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The feasibility of a group stress management Liver SMART intervention for patients with end-stage liver disease: A pilot study

  • Devika R. Jutagir (a1), Rebecca M. Saracino (a1), Amy Cunningham (a1), Kelly A. Foran-Tuller (a1), Mary A. Driscoll (a1), William H. Sledge (a1), Sukru H. Emre (a2) (a3) and Dwain C. Fehon (a1) (a3)...

Abstract

Objective

Structured, empirically supported psychological interventions are lacking for patients who require organ transplantation. This stage IA psychotherapy development project developed and tested the feasibility, acceptability, tolerability, and preliminary efficacy of an 8-week group cognitive behavioral stress management intervention adapted for patients with end-stage liver disease awaiting liver transplantation.

Method

Twenty-nine English-speaking United Network for Organ Sharing–registered patients with end-stage liver disease from a single transplantation center enrolled in 8-week, group cognitive-behavioral liver stress management and relaxation training intervention adapted for patients with end-stage liver disease. Patients completed pre- and postintervention surveys that included the Beck Depression Inventory II and the Beck Anxiety Inventory. Feasibility, acceptability, tolerability, and preliminary efficacy were assessed.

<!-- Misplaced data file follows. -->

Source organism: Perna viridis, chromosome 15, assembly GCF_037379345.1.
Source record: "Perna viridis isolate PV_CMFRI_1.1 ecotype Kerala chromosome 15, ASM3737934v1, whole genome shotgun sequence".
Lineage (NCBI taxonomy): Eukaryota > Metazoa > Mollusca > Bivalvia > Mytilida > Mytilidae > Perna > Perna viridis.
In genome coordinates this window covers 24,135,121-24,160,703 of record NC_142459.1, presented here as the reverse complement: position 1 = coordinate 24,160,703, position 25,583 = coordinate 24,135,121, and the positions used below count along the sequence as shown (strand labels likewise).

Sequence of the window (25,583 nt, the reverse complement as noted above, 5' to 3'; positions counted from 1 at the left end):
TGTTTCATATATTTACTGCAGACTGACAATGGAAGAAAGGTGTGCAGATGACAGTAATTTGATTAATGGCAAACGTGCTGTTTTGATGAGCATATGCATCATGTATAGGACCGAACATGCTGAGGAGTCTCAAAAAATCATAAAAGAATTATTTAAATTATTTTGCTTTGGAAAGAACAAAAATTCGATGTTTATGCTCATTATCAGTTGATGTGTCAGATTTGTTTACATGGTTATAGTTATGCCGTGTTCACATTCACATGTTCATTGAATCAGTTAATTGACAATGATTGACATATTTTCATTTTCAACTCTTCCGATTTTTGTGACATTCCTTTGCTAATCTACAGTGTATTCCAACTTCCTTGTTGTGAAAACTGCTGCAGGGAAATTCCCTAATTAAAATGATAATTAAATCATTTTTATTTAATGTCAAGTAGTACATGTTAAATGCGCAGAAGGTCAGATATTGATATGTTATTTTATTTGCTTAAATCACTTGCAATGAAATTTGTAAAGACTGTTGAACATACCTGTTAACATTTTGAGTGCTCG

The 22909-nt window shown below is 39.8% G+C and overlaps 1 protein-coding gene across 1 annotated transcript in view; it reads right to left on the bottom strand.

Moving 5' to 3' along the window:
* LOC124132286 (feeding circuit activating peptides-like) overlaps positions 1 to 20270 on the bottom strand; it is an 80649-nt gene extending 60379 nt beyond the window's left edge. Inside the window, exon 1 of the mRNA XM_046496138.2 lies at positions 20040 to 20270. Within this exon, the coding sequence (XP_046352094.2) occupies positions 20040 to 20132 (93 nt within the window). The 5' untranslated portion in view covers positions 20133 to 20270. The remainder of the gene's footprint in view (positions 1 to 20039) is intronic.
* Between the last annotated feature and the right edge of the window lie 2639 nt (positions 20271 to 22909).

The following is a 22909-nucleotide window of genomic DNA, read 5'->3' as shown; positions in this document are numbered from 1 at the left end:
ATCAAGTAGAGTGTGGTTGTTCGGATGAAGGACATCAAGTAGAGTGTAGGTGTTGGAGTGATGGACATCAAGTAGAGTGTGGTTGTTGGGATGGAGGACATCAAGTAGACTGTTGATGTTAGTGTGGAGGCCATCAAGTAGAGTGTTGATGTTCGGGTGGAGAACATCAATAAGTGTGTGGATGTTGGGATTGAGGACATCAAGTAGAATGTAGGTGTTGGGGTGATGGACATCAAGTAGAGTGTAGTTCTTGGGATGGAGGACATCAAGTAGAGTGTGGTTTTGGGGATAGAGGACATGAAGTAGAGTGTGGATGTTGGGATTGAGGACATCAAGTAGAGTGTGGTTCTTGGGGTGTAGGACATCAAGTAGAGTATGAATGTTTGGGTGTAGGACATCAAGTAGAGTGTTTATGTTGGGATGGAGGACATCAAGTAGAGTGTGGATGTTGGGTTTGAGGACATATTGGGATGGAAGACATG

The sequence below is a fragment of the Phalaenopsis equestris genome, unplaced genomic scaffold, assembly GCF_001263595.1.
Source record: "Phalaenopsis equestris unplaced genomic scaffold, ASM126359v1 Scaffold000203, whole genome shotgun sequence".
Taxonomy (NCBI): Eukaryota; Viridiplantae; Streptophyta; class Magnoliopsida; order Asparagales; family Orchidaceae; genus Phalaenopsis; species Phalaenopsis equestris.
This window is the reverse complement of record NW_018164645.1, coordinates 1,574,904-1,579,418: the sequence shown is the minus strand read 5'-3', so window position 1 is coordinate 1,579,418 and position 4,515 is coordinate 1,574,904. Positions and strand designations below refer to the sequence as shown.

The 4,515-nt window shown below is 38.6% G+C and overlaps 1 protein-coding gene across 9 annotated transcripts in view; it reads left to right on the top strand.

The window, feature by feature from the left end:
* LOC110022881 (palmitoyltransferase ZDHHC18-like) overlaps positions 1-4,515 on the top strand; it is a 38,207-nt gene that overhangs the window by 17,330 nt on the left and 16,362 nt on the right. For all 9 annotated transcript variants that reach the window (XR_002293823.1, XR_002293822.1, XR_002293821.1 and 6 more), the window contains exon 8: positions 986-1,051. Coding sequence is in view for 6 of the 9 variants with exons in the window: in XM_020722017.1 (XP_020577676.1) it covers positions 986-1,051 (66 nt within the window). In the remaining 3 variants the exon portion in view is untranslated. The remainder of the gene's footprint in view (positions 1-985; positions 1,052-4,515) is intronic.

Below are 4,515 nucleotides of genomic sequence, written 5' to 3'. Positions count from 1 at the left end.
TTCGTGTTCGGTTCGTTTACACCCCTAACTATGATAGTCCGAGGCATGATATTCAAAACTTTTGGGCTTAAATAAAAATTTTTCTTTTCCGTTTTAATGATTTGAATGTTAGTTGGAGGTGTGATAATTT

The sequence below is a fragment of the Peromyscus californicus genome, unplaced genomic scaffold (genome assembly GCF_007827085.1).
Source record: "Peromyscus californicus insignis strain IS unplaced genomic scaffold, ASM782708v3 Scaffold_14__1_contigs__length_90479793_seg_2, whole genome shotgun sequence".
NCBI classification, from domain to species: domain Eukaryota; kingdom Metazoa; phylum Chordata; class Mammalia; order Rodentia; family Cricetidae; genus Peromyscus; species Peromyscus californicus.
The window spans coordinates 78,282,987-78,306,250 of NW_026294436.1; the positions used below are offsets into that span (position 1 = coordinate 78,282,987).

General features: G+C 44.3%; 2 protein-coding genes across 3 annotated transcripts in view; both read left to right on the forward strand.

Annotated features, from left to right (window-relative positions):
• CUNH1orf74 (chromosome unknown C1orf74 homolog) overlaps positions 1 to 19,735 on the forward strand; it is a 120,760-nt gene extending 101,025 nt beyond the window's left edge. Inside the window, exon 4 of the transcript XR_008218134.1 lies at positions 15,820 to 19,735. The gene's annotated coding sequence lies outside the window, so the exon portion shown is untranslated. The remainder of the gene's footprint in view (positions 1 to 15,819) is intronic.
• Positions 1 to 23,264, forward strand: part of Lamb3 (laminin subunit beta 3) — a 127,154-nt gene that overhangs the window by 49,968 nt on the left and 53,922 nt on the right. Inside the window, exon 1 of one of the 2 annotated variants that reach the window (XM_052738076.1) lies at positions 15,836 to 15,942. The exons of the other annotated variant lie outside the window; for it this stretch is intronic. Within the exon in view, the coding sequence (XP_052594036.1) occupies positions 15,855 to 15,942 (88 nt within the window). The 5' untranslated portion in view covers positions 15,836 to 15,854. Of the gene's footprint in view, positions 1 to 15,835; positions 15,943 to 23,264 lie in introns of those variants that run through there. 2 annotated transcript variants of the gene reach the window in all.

Result

Attendance rate was 69.40%. The intervention was rated as “good” to “excellent” by 100% of participants who completed the postintervention survey in teaching them new skills to relax and to cope with stress, and by 94.12% of participants in helping them feel supported while waiting for a liver transplant. No adverse events were recorded over the course of treatment. Attrition was 13.79%. Anxious and depressive symptoms were not statistically different after the intervention.

Significance of results

The liver stress management and relaxation training intervention is feasible, acceptable, and tolerable to end-stage liver disease patients within a transplant clinic setting. Anxious and depressive symptoms remained stable postintervention. Randomized controlled trials are needed to study the intervention's effectiveness in this population.

Copyright

Corresponding author

Author for correspondence: Dwain C. Fehon, Department of Psychiatry, Yale School of Medicine, 20 York Street, Fitkin 603, New Haven, CT 06510. E-mail: dwain.fehon@yale.edu

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